Traded D Brent Burns and a 2nd round pick in the 2012 entry draft to San Jose and received F Devin Setoguchi, F Chalie Coyle, and a 1st round pick in the 2011 entry draft (#28 overall - Zack Phillips) - By the sounds of things, Brent Burns wasn't going to re-sign with the Wild at any kind of friendly discount, so this is a trade that makes a lot of sense for them - a solid roster player, a valuable prospect, and a high pick. I don't think there's much surplus value to be had from Setoguchi at $3M, but you need good players to win and there's nothing wrong with having a $3M player on a fair contract. He's good enough that he can help now, and young enough that he'll help down the road too, so he makes a lot sense for the Wild. Coyle just finished his first year in the NCAA, and had a decent year, netting 26 points in 37 games. Given that it was his first year, I decided to check in on his power play numbers to see if he'd had much in the way of opportunity, and it turns out that he led the team with 13 power play points, which was half of his scoring output. He's a big guy, and he can skate well, so there's a good chance of him making it to the NHL level, but I don't think we're looking at a budding star. Nevertheless, the Wild felt it was time to move on, and this is a nice return if that decision has been made.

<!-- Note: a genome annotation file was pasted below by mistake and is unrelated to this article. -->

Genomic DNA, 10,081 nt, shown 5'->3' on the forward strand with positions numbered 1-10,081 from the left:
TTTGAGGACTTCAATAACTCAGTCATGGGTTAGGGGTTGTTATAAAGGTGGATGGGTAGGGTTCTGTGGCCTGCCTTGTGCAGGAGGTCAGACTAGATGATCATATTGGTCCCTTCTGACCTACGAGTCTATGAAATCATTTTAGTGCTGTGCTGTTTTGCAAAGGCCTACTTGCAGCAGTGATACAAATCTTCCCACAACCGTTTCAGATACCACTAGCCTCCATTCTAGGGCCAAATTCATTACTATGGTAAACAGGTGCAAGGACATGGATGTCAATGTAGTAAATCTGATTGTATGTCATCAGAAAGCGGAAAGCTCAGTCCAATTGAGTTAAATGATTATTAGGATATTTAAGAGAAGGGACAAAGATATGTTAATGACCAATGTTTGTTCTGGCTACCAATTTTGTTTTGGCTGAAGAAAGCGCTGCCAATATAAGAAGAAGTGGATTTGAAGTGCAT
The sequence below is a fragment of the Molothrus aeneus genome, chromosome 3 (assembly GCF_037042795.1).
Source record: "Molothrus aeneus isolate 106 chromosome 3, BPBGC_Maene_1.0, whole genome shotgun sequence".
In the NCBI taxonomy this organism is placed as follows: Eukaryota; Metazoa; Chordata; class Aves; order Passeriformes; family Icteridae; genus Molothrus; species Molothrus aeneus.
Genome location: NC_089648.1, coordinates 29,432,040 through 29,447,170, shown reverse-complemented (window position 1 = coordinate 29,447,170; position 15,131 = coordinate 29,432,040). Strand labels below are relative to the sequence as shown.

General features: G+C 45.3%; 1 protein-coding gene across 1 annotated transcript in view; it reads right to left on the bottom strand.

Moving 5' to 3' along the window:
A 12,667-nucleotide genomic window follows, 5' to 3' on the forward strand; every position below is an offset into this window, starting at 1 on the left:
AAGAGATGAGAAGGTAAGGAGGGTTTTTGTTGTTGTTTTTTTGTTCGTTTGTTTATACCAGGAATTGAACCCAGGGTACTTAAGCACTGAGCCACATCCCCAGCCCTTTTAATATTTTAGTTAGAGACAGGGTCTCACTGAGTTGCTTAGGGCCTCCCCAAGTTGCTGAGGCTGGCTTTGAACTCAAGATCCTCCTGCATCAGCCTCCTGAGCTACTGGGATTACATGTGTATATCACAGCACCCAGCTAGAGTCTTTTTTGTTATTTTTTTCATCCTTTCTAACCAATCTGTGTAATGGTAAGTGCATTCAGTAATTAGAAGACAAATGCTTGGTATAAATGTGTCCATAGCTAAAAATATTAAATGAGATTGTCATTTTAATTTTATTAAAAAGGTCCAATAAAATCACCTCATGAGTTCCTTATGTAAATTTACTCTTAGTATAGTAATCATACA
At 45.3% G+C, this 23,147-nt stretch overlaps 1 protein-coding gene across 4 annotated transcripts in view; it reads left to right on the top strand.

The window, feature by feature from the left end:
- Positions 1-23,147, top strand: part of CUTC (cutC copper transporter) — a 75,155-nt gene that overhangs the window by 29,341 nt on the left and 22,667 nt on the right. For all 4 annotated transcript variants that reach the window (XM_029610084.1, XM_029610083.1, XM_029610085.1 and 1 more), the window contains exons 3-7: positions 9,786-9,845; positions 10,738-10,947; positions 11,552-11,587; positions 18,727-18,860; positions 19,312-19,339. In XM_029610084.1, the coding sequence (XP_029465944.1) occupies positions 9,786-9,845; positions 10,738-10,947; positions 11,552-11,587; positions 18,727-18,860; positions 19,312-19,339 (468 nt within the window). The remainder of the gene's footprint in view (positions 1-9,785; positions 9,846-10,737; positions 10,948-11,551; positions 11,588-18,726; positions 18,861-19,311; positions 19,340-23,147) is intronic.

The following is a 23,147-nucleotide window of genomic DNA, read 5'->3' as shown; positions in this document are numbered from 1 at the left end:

Traded a 3rd round pick in 2013 to Philadelphia and received F Darroll Powe - Powe is a good enough player that the Flyers used him in 81 regular season games and all 11 of their playoff games, so we're talking about a 26 year-old NHL regular in exchange for a third rounder two drafts from now. In both of the last two years, the Flyers have used Powe in a defensive role on the fourth line. He has started much more frequently in the defensive zone than the offensive zone (317 OZ starts compared to 460 DZ starts over the last two years), and his Corsi numbers reflect that, although they do outpace most of the other fourth line regulars (Blair Betts, Jody Shelley, and Dan Carcillo). Basically, he should be able to help on Minnesota's fourth line, and while that isn't a great return on a pick in the top 100, it is pretty much guaranteed. The pick is a bit high for my liking, but I can understand why teams do this sort of thing.
Looking ahead to 2011-12
Those who've read here before know that I like to use the chart below as a cap space guideline. Because it's based on percentages, we need to decide on a budget figure for each team, and for Minnesota, I've decided to use the cap ceiling of $64.3M, which means the numbers listed below will be cap numbers instead of salaries. Here's the chart: